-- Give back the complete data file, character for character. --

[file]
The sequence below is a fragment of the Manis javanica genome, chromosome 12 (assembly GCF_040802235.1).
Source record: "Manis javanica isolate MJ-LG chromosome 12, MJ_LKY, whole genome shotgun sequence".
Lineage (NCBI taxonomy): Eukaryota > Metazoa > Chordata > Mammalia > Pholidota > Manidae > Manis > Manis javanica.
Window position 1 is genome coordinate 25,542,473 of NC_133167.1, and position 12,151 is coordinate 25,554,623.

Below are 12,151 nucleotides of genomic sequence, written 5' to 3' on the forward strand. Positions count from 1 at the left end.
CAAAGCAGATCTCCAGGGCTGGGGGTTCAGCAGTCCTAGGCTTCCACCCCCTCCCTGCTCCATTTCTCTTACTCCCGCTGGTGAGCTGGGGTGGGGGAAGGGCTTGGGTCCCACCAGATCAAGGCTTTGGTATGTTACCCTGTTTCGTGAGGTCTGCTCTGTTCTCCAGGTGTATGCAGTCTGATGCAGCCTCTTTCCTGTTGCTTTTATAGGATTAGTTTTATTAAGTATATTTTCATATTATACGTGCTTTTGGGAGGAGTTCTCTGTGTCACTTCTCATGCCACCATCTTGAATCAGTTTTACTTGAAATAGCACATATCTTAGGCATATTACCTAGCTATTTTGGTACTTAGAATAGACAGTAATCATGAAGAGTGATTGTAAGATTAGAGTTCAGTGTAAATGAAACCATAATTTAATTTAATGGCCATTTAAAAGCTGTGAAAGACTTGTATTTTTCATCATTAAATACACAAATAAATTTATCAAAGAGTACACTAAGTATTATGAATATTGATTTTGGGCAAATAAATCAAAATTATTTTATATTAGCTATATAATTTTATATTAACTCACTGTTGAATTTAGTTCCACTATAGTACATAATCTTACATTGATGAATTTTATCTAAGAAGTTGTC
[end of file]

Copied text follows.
The sequence below is a fragment of the Manis javanica genome, chromosome 12 (assembly GCF_040802235.1).
Source record: "Manis javanica isolate MJ-LG chromosome 12, MJ_LKY, whole genome shotgun sequence".
Lineage (NCBI taxonomy): Eukaryota > Metazoa > Chordata > Mammalia > Pholidota > Manidae > Manis > Manis javanica.
Window position 1 is genome coordinate 25,542,473 of NC_133167.1, and position 12,151 is coordinate 25,554,623.

Below are 12,151 nucleotides of genomic sequence, written 5' to 3' on the forward strand. Positions count from 1 at the left end.
CAAAGCAGATCTCCAGGGCTGGGGGTTCAGCAGTCCTAGGCTTCCACCCCCTCCCTGCTCCATTTCTCTTACTCCCGCTGGTGAGCTGGGGTGGGGGAAGGGCTTGGGTCCCACCAGATCAAGGCTTTGGTATGTTACCCTGTTTCGTGAGGTCTGCTCTGTTCTCCAGGTGTATGCAGTCTGATGCAGCCTCTTTCCTGTTGCTTTTATAGGATTAGTTTTATTAAGTATATTTTCATATTATACGTGCTTTTGGGAGGAGTTCTCTGTGTCACTTCTCATGCCACCATCTTGAATCAGTTTTACTTGAAATAGCACATATCTTAGGCATATTACCTAGCTATTTTGGTACTTAGAATAGACAGTAATCATGAAGAGTGATTGTAAGATTAGAGTTCAGTGTAAATGAAACCATAATTTAATTTAATGGCCATTTAAAAGCTGTGAAAGACTTGTATTTTTCATCATTAAATACACAAATAAATTTATCAAAGAGTACACTAAGTATTATGAATATTGATTTTGGGCAAATAAATCAAAATTATTTTATATTAGCTATATAATTTTATATTAACTCACTGTTGAATTTAGTTCCACTATAGTACATAATCTTACATTGATGAATTTTATCTAAGAAGTTGTC